CoinReport [Guest Post] The Lost Treasure of Quadriga CX: A Teachable Moment

by Patrick Burke

The cryptocurrency world is still grappling to understand just what happened at Quadriga CX, the virtual currency exchange whose CEO who is alleged to have died without sharing the private keys to millions in customers’ cryptocurrency. Did the CEO really die, or is it a hoax attempting to separate Quadriga CX’s customers forever from their cryptocurrency?

In either case, it offers some solid lessons for virtual currency consumers.  First, cryptocurrency investors should conduct at least some due diligence into whether their chosen exchange has proper safeguards in place to ensure the safe keeping of the virtual currency left in their custody.  Second, for consumers not adept at conducting their own due diligence, would it be wiser to do their trading on platforms subject to government oversight on security and consumer protection? Lastly, what form of recourse is available when an exchange claims to have lost the private keys to the cryptocurrency they are holding on your behalf?

Given the paucity of regulation of virtual currency exchanges — outside of New York’s BitLicense — investors can be particularly vulnerable to outright losses as happened to Quadriga CX’s customers.  How does a consumer determine which unregulated exchange to trust?  I asked a cryptocurrency security expert how to do that.  “You need to ascertain their physical and cybersecurity profiles,” said Matthew Johnson, Head of Product for Digital Asset Custody Company, “In a robust custodial solution, there will be no single point of failure.  Key man risk should be mitigated by strong operational procedures and separation of duties.”

Johnson’s points are well-taken, but not all crypto-investors are in a position to conduct that sort of due diligence, which is why demand seems to have increased for crypto exchanges that offer consumer protections and general legal compliance.  One such exchange – Gemini – touts its licensing by the New York State Department of Financial Services and currently is running an advertising campaign with the tagline “Gemini – The Regulated Cryptocurrency Exchange. ”Quadriga CX highlights the value of such regulation, and the peace of mind it can bring to consumers and investors who lack the resources and expertise to conduct their own crypto-security due diligence.

None of this helps the unfortunate Quadriga customers whose cryptocurrency the CEO’s widow claims is lost.  There has been some conjecture that perhaps the CEO’s death is a hoax and, if so, whether the customers’ “lost” cryptocurrency will someday be unlocked and spent by the non-deceased CEO (and/or his wife).  This is where the lawyers come in.

As it happens, Drew Hinkes has just published an excellent article on this very dilemma. [1]Hinkes, an Adjunct Professor at NYU School of Law and NYU’s Stern School of Business, notes that “determining whether claims of lost or forgotten keys are genuine or are bad faith attempts to protect assets will be a challenge for Courts, which will be forced to confront complex, technology-specific evidence and will be required to determine whether that loss is bona fide or ‘self-created impossibility.’” Hinkes proposes that legislators create contempt sanctions to allow for liens to be placed on identifiable cryptoassets at issue, possibly creating registries listing identifiable cryptoassets subject to turnover orders, similar to state UCC registries.  That way,  cryptocurrency exchanges like Quadriga would be disincentivized from faking the loss of private keys in the hope of using them later to spend the customers’ identifiable cryptoassets, because any later transactions on the blockchain in customers’ identifiable crypto assets would be detected, their fungibility destroyed, and their commercial value reduced. “The lien against identifiable cryptoassets would have no impact on parties who actually lose private keys,” writes Hinkes, “but would facilitate recovery of crypto assets in the case of a hack or theft.”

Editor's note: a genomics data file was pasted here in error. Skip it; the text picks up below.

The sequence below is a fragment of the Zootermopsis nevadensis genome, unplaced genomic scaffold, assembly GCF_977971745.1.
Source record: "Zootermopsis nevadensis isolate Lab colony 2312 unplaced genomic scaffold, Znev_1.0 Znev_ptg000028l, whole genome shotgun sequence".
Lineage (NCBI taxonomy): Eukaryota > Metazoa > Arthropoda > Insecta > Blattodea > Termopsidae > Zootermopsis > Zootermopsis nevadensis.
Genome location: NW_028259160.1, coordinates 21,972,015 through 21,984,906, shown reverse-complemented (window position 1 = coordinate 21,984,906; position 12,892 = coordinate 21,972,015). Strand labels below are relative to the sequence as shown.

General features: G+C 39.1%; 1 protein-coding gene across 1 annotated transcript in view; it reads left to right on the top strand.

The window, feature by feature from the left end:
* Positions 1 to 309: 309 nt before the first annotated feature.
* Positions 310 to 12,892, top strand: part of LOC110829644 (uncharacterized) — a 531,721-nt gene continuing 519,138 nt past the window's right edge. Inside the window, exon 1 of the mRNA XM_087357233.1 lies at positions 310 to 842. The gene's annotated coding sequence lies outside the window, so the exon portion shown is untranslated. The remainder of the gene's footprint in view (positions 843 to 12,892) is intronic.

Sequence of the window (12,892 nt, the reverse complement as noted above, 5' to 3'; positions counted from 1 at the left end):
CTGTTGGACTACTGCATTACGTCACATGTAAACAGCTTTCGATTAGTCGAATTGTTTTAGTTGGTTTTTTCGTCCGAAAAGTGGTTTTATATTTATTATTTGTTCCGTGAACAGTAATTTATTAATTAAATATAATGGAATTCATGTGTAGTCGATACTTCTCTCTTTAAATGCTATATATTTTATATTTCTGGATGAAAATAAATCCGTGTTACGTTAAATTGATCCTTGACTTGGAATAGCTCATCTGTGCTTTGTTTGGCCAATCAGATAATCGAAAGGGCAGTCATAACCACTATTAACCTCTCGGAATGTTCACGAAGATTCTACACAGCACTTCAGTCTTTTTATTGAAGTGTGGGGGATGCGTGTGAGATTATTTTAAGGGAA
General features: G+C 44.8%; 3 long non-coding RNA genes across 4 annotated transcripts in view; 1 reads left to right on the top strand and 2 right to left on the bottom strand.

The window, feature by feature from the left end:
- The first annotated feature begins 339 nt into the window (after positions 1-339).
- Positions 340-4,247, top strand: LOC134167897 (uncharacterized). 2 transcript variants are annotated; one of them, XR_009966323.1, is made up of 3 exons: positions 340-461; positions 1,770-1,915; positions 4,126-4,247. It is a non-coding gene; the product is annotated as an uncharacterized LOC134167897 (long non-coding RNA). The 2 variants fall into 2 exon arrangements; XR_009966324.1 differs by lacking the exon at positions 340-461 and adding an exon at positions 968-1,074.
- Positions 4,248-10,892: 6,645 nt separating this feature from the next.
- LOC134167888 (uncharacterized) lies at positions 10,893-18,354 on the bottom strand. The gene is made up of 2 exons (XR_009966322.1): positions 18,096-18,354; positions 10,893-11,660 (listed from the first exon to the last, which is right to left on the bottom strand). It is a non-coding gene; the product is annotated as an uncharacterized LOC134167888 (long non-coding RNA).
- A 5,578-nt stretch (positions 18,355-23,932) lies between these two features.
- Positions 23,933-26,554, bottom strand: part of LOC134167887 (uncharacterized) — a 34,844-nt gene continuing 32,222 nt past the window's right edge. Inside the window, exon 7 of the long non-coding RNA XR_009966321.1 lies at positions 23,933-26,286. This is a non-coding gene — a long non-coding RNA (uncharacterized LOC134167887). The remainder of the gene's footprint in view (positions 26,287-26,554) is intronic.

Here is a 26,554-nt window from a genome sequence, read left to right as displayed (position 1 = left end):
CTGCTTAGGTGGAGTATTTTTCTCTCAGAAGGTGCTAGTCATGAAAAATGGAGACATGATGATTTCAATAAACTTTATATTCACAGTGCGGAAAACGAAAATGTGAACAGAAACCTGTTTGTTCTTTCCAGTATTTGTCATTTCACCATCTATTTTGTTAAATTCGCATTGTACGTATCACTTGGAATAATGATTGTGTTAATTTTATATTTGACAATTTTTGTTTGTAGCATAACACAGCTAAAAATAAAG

As Professor Hinkes writes: “[P]eople forget things and lose things, including extremely important things.”  But sometimes parties act in bad faith and merely claim to have lost private keys, and may just try to wait it out and try to use those keys later.   We’ll see what category the Quadriga CX owners fall into – their customers may only get their assets back if its hoax.

[1]Hinkes, Andrew, THROW AWAY THE KEY, OR THE KEY HOLDER? COERCIVE CONTEMPT FOR LOST OR FORGOTTEN CRYPTOASSET PRIVATE KEYS, OR OBSTINATE HOLDERS. (February 4, 2019). Northwestern Journal of Technology and Intellectual Property, Vol. 16, Vol 17.1, 2019. Available at SSRN: Hinkes is also the Co-Founder, Chief Legal Officer and General Counsel of Athena Blockchain, a financialservices advisory firm focused on the tokenization of investments.

Patrick Burke

Author Bio

Patrick Burke heads the Data Technology and Cybersecurity practice at Phillips Nizer LLP.  He previously served as a Deputy Superintendent at the New York State Department of Financial Services, where he oversaw the “BitLicense” program.

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